(Courtesy of National Cancer Institute)
California is the first state in the U.S. to declare secondhand smoke a toxic air contaminant. EPA research has shown that exposure is linked with asthma, abnormal cardiovascular development, and breast cancer in pre-menopausal women. Living on Earth's Ashley Ahearn reports.
CURWOOD: Secondhand tobacco smoke is now considered under California law to be an air pollutant – right up there with vehicle exhaust, arsenic, lead and a host of other toxins. The state’s Air Resources Board made it official on January 26th. The move is likely to lead to further limits on the places where smokers can light up in California. Living on Earth’s Ashley Ahearn reports.
AHEARN: For these residents of the San Francisco Bay area, the news made perfect sense.
MAN1: Doesn’t surprise me at all. I mean, I think it’s been known for quite a while that secondhand smoke is very toxic.
WOMAN1: No, it doesn’t surprise me. I still can’t believe there’s cigarettes on the market.
WOMAN2: No, it doesn’t me.
MAN2: I think it’s certainly appropriate. It is a toxic pollutant and it should be regulated as such.
AHEARN: And the research backs them up. It’s shown for some time that secondhand smoke can cause lung and nasal cancers, heart disease and asthma, among other illnesses. More recent research has found secondhand smoke to have negative health consequences for pre-menopausal women and their children. In April of last year, California Environmental Health scientists synthesized the results of the new research. Dr. Melanie Marty headed the study.
AHEARN: Dr. Marty adds that even if you don’t get asthma as a child from exposure to secondhand smoke, studies show you could develop it as an adult. Other studies Marty’s team reviewed found a link between secondhand smoke breast cancer in pre-menopausal women.
MARTY: There’s 14 studies that we looked at that separated women out by age or menopausal status and 13 of those 14 find an elevated risk; and at least half of those are what we term statistically significant. The average risk turns out to be about 68 percent higher risk for nonsmoking women regularly exposed to secondhand smoke versus nonsmoking women not exposed to secondhand smoke.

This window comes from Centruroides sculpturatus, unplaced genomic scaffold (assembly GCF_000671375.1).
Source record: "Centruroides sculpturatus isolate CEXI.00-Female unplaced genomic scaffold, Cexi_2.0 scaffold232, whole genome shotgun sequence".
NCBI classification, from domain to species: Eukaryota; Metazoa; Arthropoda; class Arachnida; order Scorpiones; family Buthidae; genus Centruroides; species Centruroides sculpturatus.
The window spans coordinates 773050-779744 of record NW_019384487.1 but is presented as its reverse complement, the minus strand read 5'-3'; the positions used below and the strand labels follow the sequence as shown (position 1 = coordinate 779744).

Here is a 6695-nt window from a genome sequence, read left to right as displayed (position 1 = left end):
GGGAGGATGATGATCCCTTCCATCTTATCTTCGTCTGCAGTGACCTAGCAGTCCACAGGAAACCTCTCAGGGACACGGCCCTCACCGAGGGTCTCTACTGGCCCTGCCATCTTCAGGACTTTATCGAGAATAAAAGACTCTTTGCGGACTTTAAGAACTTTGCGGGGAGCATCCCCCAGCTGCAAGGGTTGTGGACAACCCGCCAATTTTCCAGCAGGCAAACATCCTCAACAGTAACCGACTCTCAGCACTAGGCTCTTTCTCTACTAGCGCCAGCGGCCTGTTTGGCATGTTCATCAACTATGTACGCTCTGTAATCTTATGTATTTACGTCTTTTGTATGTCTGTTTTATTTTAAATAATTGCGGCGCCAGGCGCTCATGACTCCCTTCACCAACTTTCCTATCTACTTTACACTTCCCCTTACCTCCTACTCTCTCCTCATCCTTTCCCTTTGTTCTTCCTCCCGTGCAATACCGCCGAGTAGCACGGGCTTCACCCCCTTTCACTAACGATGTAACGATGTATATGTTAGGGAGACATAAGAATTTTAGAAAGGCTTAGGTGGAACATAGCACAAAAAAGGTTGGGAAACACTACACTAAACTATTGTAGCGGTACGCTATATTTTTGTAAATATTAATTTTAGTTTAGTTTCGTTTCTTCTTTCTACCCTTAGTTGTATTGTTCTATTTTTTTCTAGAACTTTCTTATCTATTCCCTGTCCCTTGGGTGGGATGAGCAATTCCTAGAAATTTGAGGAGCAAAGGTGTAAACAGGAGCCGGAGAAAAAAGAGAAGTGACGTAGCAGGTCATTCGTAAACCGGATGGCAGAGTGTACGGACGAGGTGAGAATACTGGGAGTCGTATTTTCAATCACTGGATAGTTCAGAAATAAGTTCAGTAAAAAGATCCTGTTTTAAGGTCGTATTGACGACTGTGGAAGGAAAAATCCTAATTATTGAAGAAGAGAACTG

AHEARN: Recent studies have linked exposure to secondhand smoke during pregnancy to premature birth and low birth weight, factors that can lead to a host of other infant health problems including stunted heart growth, abnormal lung development and Sudden Infant Death Syndrome. Dr. Stan Glantz is a professor of cardiology at the University of San Francisco and was on the panel that reviewed Dr. Marty’s findings.
GLANTZ: A cigarette is like a little toxic waste dump on fire. I mean, that’s the way I think of it. And it puts huge amounts of highly toxic chemicals into the environment, either indoors or outdoors.
AHEARN: Dr. Glantz predicts this new research, especially the work supporting links between secondhand smoke and breast cancer, will lead people to change their behavior when it comes to tobacco smoke exposure.
GLANTZ: If you have a teenage daughter living at home do you want to be increasing her risk of breast cancer just because you need to suck on a cigarette when you could just go outside and avoid that risk? And I think that this may well say to teenage girls who are going out on dates that they don’t want their boyfriends smoking around them, and they don’t want to be going to places where people are smoking. And, you know, that’s a very powerful message.
AHEARN: David Howard, a spokesman for tobacco producer RJ Reynolds, says there’s no research to support California’s move to declare secondhand smoke a toxic air contaminant. And for Californians? It’s too early to tell what kind of regulations will result from the new designation. But smokers aren’t likely to have police busting into their living rooms any time soon. For Living on Earth, I’m Ashley Ahearn.
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